That's pretty incredible considering her young age, but Thompson's talent is beyond her years. She was the youngest golfer ever to qualify to play in the U.S. Women's Open and she's the youngest-ever winner in the history of the LPGA Tour.
If Na Yeon Choi can shoot a 65 on this golf course, so can Lexi Thompson. It's entirely possible. Her game is well-suited for a low round at Blackwolf Run.
Thompson followed her opening rounds of 70 and 73 with an even-par 72 Saturday, enough to keep her at one-under-par for the championship and right in the hunt should Choi falter.
Mika Miyazato is hanging in there. And at a major championship when that is sometimes good enough to win, she's in an admirable position. If it wasn't for Choi, that is.
Miyazato followed her matching opening rounds of 71 with a 73 Saturday, good enough for a third place tie.
But like everyone else in the field, she has a lot of catching up to do if she wants to win.
The 22-year-old already has four top-10 major championship finishes to her credit, including a fifth-place at last year's U.S. Open at the Broadmoor.
During her post-round presser she said (h/t asapsports.com):
I can't control the results. I just try to do my best, one shot at one time. That's how I played last year U.S. Women's Open, also. That's so much good experience for me. So, that's a big help.
Miyazato understands her chances of winning are distant. Which means she is more than likely going to have to settle for yet another top-10 finish on her impressive resume. But she has the game to pull off a win with a little help.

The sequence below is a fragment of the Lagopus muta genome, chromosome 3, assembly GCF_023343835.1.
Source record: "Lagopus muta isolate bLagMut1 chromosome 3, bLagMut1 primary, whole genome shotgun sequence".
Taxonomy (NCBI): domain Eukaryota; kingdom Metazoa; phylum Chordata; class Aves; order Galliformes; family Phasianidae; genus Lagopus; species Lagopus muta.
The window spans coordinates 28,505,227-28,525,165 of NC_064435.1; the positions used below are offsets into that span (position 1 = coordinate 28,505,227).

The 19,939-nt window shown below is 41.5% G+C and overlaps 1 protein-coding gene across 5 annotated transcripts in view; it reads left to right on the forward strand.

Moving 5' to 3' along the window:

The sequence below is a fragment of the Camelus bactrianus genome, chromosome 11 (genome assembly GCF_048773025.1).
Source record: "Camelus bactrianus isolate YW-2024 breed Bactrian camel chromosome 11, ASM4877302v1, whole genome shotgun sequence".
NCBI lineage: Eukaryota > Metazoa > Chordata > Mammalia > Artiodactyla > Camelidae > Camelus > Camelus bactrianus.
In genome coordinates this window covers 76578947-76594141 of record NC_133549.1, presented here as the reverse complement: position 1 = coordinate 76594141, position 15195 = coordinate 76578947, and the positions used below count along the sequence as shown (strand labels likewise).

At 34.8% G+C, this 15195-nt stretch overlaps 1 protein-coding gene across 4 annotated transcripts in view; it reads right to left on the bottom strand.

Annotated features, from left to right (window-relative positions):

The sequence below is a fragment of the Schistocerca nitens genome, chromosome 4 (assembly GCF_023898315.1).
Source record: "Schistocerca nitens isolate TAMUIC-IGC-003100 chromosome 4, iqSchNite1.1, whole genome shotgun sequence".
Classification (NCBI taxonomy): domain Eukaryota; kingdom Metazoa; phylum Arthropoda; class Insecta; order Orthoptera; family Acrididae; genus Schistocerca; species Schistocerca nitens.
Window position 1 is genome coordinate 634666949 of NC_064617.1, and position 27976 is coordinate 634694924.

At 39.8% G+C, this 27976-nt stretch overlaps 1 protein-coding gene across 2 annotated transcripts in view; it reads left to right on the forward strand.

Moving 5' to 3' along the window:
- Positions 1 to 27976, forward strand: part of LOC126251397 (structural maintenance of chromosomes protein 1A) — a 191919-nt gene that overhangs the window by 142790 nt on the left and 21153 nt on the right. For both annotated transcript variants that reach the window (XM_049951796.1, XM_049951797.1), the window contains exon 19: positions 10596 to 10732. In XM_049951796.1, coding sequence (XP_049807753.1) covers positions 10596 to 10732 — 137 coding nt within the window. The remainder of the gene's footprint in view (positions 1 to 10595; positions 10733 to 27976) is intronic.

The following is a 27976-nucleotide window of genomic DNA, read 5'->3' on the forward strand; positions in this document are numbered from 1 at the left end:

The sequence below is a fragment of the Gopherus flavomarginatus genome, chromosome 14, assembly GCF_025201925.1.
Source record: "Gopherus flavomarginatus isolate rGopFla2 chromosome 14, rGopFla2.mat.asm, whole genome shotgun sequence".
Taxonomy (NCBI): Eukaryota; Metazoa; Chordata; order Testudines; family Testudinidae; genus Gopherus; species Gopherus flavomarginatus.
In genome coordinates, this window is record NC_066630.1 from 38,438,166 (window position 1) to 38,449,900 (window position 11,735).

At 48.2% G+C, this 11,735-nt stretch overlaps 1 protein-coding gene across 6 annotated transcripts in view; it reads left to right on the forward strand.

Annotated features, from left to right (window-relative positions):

If it hadn't been for a rough stretch of four holes on Sandra Gal's scorecard Saturday, she might be a lot closer to the lead than the seven shots she trails by now.
Gal bogeyed three consecutive holes and four of five on her front nine before settling down for a two-over-par 74 total. She dropped to one-under-par for the tournament.
Gal is still developing into the fine player she will one day undoubtedly be. Her best result in a major was at last month's LPGA Championship when she finished T-12. Her career is moving in the right direction, but asking her to make up seven shots in one afternoon is asking too much. Or is it?
Following her round, she assessed the situation (h/t asapsports.com):
I don't know if the conditions are going to be tougher tomorrow or not. I hope not, but whatever the day brings. Obviously there is a 65 out there. So, I think that's a good thing to see because you can look up to that.
Even if Gal does shoot 65 on Sunday, she will need some help from Na Yeon Choi if she's going to pull off a shocking win.
Paula Creamer has what it takes to win a major. She's been there, done that.
Creamer won the 2010 U.S. Open at Oakmont, so the victory is still fresh in her mind. And after a very impressive third round 71 put her at one-over-par overall at this year's version, she's still a threat to win. And she knows it.
Following her round Saturday, she said (h/t asapsports.com):
If I can go out a little bit earlier and make some birdies, you never know what's going to happen.
Of course, she was referring to a four- or five-shot deficit, not a nine-shot difference. But that's why they play the final round. It's a 72-hole tournament.
Creamer's bizarre Saturday scorecard included an eagle, three birdies, two bogeys and a double bogey.
It's not the consistent play we're used to seeing from her, but it might be a sign of stranger things to come.
Of course, it's a long shot—it's a long shot for everyone in the field—but if there's one player that can somehow get into the hunt on Sunday at a major, it's Paula Creamer. Don't count her out.